Beatfreeks: Take the temperature

Trailer: ‘Local and Combined Authorities should build young people into their recovery task forces so that their voices and experiences can inform local and city-region governments. Youth representatives from these task forces should then feed back voices and experiences to the National Young Person’s Response Unit, using decision making and data from a local level to fuel national policy.’

David Jubb: “Time To Change”

Trailer: ‘This is the time to have that debate and to devise fundamental structural change across our sector. I think it is time to fund independent artists and communities more than we fund cultural venues and major production companies. Over the next few years venues and production companies will find it difficult to operate in any kind of financially sustainable way. We have a choice to make as to whether we do everything we can to sustain these giants of the sector; or whether we take opportunities as they come to invest more public funds directly with artists and communities.’

Susan Jones: Do it all, for artists’ sake, now

Trailer: ‘Care hard – mindful of the Five Ways to Wellbeing, check in with and commune locally with artists. Be active by doing this virtually and frequently to show moral support and as building blocks for strong relationships for the long-haul ahead. Take notice of what many artists are doing and how they’re feeling by setting up skype studio visits. Learn from how artists do it by enlisting some of them on your board – artists learn iteratively and have a resilience capability well worth emulating: they have scaling down off to a fine art. Give them some dedicated time: it’s not just about money but securing the future well-being of artists.’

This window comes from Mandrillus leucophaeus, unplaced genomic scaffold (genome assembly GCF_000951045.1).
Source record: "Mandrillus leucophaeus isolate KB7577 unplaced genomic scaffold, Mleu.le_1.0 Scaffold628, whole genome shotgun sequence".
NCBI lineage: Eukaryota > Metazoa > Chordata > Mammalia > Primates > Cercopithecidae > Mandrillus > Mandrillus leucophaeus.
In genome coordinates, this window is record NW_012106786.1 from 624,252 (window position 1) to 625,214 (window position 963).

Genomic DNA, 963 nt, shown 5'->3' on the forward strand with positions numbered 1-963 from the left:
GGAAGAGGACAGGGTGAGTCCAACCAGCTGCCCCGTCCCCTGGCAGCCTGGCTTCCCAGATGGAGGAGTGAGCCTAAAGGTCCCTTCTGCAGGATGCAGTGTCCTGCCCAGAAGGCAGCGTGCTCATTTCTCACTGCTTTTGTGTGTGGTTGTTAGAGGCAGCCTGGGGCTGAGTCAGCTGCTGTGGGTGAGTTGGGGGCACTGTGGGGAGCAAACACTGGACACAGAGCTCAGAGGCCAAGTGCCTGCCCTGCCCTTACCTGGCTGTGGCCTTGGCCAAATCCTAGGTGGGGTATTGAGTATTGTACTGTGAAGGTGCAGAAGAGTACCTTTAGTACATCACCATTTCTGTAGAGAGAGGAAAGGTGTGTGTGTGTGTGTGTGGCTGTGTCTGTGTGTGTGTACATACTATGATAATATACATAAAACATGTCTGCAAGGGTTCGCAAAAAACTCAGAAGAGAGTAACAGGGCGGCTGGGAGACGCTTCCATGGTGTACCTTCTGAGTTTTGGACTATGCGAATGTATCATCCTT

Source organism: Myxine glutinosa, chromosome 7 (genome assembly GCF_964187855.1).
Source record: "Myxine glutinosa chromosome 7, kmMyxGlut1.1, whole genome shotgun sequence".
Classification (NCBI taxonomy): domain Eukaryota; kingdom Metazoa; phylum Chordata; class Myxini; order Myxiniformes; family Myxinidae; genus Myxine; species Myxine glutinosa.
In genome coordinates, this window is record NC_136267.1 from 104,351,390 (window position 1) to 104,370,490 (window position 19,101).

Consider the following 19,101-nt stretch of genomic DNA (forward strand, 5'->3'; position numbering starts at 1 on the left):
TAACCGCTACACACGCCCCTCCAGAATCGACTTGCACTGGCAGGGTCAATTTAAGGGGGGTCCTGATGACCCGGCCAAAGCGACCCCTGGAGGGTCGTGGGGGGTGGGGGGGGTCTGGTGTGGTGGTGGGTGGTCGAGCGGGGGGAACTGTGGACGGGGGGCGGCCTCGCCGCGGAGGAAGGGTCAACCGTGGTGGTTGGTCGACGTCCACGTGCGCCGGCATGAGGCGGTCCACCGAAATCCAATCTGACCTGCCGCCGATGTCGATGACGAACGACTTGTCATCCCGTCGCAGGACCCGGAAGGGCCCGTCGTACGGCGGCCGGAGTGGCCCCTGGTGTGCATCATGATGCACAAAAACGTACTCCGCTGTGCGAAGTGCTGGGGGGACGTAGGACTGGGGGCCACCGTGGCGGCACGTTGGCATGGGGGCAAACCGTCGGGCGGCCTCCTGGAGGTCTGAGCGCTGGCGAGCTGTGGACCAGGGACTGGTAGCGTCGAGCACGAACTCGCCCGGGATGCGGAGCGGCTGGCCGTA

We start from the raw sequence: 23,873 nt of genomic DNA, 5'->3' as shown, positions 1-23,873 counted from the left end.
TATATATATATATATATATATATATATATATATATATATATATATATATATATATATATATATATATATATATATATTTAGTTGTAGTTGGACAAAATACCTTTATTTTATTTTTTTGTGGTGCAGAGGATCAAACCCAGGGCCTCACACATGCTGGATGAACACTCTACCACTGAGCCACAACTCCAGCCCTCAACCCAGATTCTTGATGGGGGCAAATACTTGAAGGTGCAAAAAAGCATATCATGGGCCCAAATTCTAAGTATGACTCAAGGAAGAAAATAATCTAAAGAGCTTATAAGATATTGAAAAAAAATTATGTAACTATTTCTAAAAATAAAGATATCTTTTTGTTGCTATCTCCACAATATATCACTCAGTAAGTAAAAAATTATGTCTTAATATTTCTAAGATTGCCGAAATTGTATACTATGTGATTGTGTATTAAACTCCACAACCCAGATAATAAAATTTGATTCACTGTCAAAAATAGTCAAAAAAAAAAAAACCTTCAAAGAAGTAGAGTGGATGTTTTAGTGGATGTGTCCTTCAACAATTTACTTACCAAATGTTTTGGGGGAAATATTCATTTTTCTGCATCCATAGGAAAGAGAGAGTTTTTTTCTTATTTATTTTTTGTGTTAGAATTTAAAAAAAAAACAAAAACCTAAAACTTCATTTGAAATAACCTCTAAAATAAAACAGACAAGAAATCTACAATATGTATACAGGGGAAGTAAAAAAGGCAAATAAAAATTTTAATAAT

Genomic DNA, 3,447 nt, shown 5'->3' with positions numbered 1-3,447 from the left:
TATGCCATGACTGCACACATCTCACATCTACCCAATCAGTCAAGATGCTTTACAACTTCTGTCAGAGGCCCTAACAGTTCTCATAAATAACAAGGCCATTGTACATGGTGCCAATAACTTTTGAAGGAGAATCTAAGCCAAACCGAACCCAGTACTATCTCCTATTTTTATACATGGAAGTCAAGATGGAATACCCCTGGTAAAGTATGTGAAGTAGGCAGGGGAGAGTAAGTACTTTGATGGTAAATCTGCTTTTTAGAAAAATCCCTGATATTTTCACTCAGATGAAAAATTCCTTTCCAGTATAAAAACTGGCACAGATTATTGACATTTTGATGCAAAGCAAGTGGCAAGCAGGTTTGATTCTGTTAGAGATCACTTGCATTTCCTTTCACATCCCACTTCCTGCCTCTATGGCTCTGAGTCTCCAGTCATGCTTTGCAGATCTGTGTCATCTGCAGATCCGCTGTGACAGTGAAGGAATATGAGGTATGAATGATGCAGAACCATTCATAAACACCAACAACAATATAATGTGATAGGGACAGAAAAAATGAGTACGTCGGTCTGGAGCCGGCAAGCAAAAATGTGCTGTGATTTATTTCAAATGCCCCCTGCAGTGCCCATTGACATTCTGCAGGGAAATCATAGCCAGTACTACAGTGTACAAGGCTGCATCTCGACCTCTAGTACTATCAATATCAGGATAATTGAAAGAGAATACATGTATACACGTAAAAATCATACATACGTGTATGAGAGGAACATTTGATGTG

Ioannis Tsioulakis and Ali FitzGibbon: Performing Artists in the age of COVID-19

Trailer: ‘Conversations of ‘mothballing’ and ‘cocooning’ other industries to protect them for post-covid regeneration are peculiarly absent in discussions of performing artists and the wide ranging network of funded and unfunded venues and organisations where they work. We see the urgency to automatically switch to online production as ill-timed, ill-fitting, and risking artists’ continued self-exploitation. The insect analogy may be stretched, but we believe there will be no great display of colour post ‘cocoon’, unless we protect and conserve the creative energy of these workers in a meaningful way for what we expect will be a long time. Because of this, we encourage a more considered approach to sustainable support and re-emergence.’

Francois Mattarasso: Peak Culture

Trailer: ‘More than 20 years ago, I asked a grandee of the arts world how much art was enough. In full lobbying mode, he didn’t even try to think about the question. The cultural economy has expanded hugely since then, and the scale of supply has made art a buyer’s market, on its way to becoming a subscriber’s market. There really is an unimaginable quantity of novels, films, plays, pictures, music and other creative stuff. Is this ‘peak culture’, the point at which we reach the maximum production of cultural goods and experiences?’

Susan Royce: Ending Well

Trailer: ‘Of the many lessons I learnt in those nine years, there is one that insolvency teaches in a way that few other professions outside healthcare and religion can: sometimes the best thing you can do is to help people end well, to give an organisation a decent burial, to save what can be saved and move on.’